On Saturday night, Arizona State's 6-foot-1, 288-pound senior defensive lineman stood in the center of the visitors’ locker room, surrounded by his teammates, and nodded his head as they egged him on with concentrated silence, his very large hands wrapped around the maroon and gold handle.
Just moments earlier, the Sun Devils were dancing and celebrating on the field at the Rose Bowl, having just held off a late-charging UCLA Bruins squad to win 38-33, clinching the Pac-12 South and a berth in the Dec. 7 conference championship game. On the line against Stanford that night will be a shot at a BCS bowl berth and a possible return trip to Pasadena for a much, much larger game.
That would complete a long road back for a team that started the season 3-2 with the biggest of those three wins (a Week 2 victory over Wisconsin) still considered by some to be hampered by an asterisk.
Now the Sun Devils have won six in a row.
“Most impressive thing I’ve ever watched,” second-year coach Todd Graham said to his 9-2 team in the locker room after the win over UCLA, shifting into State of the Union mode. “Pac-12 South champions. We gotta go beat Arizona next week. And then we host ...” The coach paused after adding emphasis to the word host before continuing. “And then we host the conference championship.”
Then, as has happened all season, a large black brick was laid out onto a towel in the center of the room. This one was engraved with the true blue UCLA Bruins logo. That’s when the hammer was handed to Sutton, who grew up just 45 minutes away in Corona, Calif. The 2012 Pac-12 Defensive Player of the Year let out a primal scream and unleashed the sledgehammer, smashing the brick to bits.
The whole night was a bit of a mountaintop experience for Sutton, who started his career in Tempe as a redshirt on a four-win team, endured the firing of coach Dennis Erickson, the controversial hiring of Graham and is now an integral member of the first nine-win ASU team since 2007, when it won 10. After starting the year with nagging injuries and whispers about his weight and declining stats, Sutton has rediscovered his 2012 form, leading a unit that racked up nine sacks and 10 tackles for loss against the Bruins.
In the midst of the postgame celebration, Sutton felt a hand on his shoulder. It was UCLA coach Jim Mora. “Will Sutton is a big-time player,” he said. “It’s not often after the game I’ll seek someone out, but [quarterback Taylor Kelly] and Will Sutton, I wanted to shake their hands. I have a lot of respect for those guys.”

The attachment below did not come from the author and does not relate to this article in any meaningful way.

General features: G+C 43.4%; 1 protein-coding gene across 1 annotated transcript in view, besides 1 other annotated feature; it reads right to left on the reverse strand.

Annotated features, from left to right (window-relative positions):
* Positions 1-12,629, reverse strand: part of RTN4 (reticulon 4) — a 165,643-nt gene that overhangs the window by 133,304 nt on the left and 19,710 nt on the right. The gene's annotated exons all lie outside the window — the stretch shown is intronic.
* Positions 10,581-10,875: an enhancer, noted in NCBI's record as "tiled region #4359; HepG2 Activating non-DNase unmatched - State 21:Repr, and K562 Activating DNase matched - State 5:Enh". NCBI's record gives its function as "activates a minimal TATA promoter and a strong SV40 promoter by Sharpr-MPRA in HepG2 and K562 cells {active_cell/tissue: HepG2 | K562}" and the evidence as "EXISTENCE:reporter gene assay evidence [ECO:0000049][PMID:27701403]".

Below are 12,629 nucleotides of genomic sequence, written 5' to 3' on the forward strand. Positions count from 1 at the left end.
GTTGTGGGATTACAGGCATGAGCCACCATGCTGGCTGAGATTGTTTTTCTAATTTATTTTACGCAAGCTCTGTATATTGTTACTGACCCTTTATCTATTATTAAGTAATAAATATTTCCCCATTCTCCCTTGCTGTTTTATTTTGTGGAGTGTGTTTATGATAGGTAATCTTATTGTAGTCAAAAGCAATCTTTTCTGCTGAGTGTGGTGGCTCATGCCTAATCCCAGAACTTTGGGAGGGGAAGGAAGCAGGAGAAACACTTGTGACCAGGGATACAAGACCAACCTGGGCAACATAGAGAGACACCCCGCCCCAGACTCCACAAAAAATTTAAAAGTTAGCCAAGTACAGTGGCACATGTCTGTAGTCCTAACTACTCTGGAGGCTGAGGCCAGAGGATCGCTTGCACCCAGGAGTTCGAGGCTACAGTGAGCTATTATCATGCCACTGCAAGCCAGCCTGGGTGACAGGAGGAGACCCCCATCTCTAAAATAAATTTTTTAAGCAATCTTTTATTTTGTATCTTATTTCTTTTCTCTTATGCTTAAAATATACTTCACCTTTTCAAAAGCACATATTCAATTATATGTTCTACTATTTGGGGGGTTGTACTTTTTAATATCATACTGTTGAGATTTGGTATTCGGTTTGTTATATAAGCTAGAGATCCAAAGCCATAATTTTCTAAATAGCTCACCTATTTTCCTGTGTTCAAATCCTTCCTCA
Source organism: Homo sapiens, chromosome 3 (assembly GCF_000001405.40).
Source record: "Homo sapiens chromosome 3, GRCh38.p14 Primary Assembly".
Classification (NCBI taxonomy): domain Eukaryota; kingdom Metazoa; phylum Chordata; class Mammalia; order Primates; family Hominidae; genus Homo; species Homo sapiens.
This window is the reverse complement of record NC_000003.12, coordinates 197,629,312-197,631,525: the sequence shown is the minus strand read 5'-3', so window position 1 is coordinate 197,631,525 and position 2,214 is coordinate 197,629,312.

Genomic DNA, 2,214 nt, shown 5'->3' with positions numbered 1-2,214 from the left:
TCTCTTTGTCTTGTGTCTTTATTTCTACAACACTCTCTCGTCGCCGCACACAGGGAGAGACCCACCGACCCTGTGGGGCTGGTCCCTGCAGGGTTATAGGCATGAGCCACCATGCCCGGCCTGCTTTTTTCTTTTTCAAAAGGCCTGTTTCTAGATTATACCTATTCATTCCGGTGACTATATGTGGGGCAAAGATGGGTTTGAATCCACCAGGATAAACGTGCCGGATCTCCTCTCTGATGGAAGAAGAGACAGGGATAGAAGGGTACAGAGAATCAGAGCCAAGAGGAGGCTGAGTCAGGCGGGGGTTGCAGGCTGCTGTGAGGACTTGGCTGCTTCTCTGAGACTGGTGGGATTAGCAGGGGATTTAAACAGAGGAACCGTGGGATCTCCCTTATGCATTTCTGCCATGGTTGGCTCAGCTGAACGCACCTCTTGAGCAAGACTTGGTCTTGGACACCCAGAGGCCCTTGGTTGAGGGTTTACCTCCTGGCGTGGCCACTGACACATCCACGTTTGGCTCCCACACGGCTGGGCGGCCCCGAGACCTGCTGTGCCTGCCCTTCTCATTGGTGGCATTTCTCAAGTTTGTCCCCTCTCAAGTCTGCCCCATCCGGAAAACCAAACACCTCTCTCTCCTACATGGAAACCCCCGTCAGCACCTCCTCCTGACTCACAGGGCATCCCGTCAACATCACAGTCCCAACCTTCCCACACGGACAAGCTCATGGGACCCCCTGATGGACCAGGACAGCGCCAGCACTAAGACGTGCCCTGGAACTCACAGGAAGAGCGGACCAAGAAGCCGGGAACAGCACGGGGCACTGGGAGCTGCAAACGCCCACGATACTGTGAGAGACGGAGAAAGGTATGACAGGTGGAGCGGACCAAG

ASU’s run to the postseason is the perfect encapsulation of this most unusual Pac-12 season. A year that began as another edition of “Oregon, Stanford, (maybe USC) and everyone else” has emerged as possibly -- some would say finally -- the year that a league has stepped up to seize the role of “Best Top-to-Bottom Conference Not Called The SEC." For that to happen, the Pac-12 needed the Grand Canyon State to help close the gap.
“All of that sounds great and something I want to be a part of,” says Graham. “But right now our focus is beating Arizona.”
Ah, yes, the Wildcats. Before the Sun Devils took on UCLA Saturday night, they were already well aware of what their rivals had accomplished down in Tucson. Coming off two straight home losses and sitting at a mediocre 6-4, Arizona woke up and completely dismantled fifth-ranked Oregon in a 42-16 rout.
The Ducks’ second loss in three games knocked them out of Pac-12 and BCS contention, officially sliding Stanford into the conference title game. Quarterback Marcus Mariota's first and second interceptions of the season likely knocked him out of Heisman contention. And like Graham, who infamously bailed on Pitt after one season to go to ASU, Arizona coach Rich Rodriguez took one more giant step away from the shadow of his disastrous three-year stint at Michigan.
There are few game tapes to be found in Ann Arbor that illustrate a RichRod offense doing what it is supposed to do best. But there are many in the library at West Virginia. And now there is at least one in the offices at Arizona. The extremely red-clad Wildcats rolled up 482 yards of offense, 304 on the ground, anchored by junior Ka'Deem Carey's 206 rushing yards and four scores on a bone-crushing 48 carries.
Rodriguez started the week preaching about respect. So much so that Arizona Daily Star columnist Daniel Berk wrote: “The only thing missing from Rich Rodriguez’s weekly news conference Monday afternoon was Aretha Franklin and her fleet of backup singers.”
What RichRod didn’t know was that at the same time he was delivering lines like “This is the game you prove it," the Wildcats' opponents were in the process of taking the Rose Bowl down a notch. Some have argued that the comments made by Oregon's De'Anthony Thomas and Josh Huff about wanting to play for a national title and not just another Granddaddy of Them All were taken out of context. But anyone who watched the Oregon offense on Saturday quickly realized that a "what’s-the-point-of-it-all" malaise had grabbed a hold of the usually machinelike Ducks.
Arizona deserves credit for forcing three turnovers, particularly the Ringling Brothers tip drill at the start of the game. But from the onset, Oregon contracted a rash of drops with seemingly pass after pass banging off receivers’ chests. An offense that had been averaging more than 50 points per game scored just 16. Now the Ducks won’t have to worry about settling for the Rose Bowl. They’ll likely be headed to the Alamo Bowl on Dec. 30. (Just imagine if they were joined there by fellow high-scoring Baylor, which was held to 17 points by Oklahoma State on Saturday.)